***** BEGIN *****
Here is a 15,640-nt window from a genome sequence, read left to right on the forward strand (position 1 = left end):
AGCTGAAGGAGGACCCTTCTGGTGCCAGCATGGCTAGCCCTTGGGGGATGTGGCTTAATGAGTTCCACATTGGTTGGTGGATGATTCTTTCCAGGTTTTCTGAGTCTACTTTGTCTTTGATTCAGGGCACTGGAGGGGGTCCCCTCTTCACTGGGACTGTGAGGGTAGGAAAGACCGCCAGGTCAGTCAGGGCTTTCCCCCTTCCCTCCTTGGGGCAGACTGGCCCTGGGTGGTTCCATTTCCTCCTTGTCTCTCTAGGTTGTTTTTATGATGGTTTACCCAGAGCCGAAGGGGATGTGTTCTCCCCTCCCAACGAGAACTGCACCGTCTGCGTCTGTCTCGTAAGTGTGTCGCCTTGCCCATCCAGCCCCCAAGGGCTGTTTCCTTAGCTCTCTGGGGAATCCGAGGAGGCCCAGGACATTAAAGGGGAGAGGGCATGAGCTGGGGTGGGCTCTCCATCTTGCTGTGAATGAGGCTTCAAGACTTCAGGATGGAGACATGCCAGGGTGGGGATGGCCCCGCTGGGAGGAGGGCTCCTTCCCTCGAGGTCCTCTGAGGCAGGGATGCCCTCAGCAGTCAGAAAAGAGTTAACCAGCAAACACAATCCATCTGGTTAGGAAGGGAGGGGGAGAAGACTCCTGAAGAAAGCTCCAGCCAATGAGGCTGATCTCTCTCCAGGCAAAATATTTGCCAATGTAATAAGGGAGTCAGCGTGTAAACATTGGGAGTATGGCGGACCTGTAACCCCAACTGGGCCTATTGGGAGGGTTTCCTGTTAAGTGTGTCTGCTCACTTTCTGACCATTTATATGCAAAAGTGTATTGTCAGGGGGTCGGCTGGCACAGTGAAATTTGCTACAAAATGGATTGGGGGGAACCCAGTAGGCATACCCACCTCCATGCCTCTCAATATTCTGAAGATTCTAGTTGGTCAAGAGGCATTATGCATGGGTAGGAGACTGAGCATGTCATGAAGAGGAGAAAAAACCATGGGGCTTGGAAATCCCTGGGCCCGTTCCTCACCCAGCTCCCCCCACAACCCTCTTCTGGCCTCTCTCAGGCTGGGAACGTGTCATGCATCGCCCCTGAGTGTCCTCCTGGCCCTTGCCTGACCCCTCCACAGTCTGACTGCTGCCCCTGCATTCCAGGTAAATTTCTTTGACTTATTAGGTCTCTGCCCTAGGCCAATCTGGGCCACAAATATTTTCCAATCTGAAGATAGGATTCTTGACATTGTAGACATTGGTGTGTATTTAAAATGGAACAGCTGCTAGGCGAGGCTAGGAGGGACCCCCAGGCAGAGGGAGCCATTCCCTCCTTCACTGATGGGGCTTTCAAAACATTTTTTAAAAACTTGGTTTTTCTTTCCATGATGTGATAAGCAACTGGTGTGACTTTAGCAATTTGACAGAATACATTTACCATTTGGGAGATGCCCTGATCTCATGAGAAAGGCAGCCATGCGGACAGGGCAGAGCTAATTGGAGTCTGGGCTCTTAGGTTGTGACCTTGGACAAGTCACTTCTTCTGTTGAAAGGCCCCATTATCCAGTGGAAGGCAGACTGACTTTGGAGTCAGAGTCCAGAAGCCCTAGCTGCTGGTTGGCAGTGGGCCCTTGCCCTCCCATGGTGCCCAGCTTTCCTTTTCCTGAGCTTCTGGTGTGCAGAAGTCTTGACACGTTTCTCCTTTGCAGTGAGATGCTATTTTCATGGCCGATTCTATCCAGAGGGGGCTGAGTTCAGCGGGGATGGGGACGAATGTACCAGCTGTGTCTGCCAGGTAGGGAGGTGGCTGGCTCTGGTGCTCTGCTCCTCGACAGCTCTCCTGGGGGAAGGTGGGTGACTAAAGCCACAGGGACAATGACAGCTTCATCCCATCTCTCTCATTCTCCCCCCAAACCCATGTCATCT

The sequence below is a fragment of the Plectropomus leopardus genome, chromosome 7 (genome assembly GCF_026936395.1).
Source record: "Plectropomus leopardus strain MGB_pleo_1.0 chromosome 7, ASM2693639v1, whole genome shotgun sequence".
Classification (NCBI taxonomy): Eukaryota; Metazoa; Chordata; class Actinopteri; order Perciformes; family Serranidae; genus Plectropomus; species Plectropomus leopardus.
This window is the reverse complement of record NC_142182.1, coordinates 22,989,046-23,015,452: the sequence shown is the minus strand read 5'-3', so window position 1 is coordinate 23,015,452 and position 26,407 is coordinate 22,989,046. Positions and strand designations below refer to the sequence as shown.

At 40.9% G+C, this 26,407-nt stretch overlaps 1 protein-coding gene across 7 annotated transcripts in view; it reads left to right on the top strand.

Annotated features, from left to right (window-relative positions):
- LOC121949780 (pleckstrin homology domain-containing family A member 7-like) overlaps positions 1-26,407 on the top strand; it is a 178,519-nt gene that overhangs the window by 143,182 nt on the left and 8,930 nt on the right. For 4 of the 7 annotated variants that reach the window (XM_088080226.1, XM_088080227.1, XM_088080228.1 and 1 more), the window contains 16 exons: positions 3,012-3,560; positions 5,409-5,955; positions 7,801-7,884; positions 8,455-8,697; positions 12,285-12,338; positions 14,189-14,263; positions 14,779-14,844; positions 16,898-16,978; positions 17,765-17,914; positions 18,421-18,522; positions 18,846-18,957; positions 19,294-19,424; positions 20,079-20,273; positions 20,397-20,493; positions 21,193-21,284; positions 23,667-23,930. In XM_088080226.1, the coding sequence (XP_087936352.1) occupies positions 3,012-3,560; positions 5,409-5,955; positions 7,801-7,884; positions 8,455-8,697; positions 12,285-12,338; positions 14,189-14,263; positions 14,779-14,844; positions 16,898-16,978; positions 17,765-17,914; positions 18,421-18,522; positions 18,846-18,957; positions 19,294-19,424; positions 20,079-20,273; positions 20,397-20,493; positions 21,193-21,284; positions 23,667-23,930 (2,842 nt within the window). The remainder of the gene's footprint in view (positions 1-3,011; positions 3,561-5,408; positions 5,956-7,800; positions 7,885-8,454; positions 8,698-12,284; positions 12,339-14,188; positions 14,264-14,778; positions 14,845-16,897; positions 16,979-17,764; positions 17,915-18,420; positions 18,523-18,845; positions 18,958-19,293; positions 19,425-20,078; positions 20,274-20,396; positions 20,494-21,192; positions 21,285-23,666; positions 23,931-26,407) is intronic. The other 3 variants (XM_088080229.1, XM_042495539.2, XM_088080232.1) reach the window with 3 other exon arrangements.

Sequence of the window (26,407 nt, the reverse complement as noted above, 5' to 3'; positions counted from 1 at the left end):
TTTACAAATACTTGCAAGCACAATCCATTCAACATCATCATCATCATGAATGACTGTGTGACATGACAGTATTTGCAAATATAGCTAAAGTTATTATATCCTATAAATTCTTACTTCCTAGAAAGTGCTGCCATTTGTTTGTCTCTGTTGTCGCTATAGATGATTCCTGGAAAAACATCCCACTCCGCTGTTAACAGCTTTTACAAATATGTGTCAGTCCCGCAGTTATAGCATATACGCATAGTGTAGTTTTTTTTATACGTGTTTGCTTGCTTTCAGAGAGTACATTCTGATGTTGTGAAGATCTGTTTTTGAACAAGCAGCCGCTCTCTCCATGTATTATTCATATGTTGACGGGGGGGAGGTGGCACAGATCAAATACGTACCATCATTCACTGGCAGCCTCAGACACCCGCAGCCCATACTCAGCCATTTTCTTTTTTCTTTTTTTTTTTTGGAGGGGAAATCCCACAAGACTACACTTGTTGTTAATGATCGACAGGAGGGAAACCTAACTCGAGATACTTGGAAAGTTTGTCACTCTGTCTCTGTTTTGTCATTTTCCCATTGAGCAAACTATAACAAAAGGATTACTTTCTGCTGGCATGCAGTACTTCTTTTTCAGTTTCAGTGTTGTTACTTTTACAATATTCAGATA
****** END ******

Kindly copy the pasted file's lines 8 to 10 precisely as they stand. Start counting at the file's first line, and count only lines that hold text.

Annotated features, from left to right (window-relative positions):
- LOC121949780 (pleckstrin homology domain-containing family A member 7-like) overlaps positions 1-26,407 on the top strand; it is a 178,519-nt gene that overhangs the window by 143,182 nt on the left and 8,930 nt on the right. For 4 of the 7 annotated variants that reach the window (XM_088080226.1, XM_088080227.1, XM_088080228.1 and 1 more), the window contains 16 exons: positions 3,012-3,560; positions 5,409-5,955; positions 7,801-7,884; positions 8,455-8,697; positions 12,285-12,338; positions 14,189-14,263; positions 14,779-14,844; positions 16,898-16,978; positions 17,765-17,914; positions 18,421-18,522; positions 18,846-18,957; positions 19,294-19,424; positions 20,079-20,273; positions 20,397-20,493; positions 21,193-21,284; positions 23,667-23,930. In XM_088080226.1, the coding sequence (XP_087936352.1) occupies positions 3,012-3,560; positions 5,409-5,955; positions 7,801-7,884; positions 8,455-8,697; positions 12,285-12,338; positions 14,189-14,263; positions 14,779-14,844; positions 16,898-16,978; positions 17,765-17,914; positions 18,421-18,522; positions 18,846-18,957; positions 19,294-19,424; positions 20,079-20,273; positions 20,397-20,493; positions 21,193-21,284; positions 23,667-23,930 (2,842 nt within the window). The remainder of the gene's footprint in view (positions 1-3,011; positions 3,561-5,408; positions 5,956-7,800; positions 7,885-8,454; positions 8,698-12,284; positions 12,339-14,188; positions 14,264-14,778; positions 14,845-16,897; positions 16,979-17,764; positions 17,915-18,420; positions 18,523-18,845; positions 18,958-19,293; positions 19,425-20,078; positions 20,274-20,396; positions 20,494-21,192; positions 21,285-23,666; positions 23,931-26,407) is intronic. The other 3 variants (XM_088080229.1, XM_042495539.2, XM_088080232.1) reach the window with 3 other exon arrangements.

Sequence of the window (26,407 nt, the reverse complement as noted above, 5' to 3'; positions counted from 1 at the left end):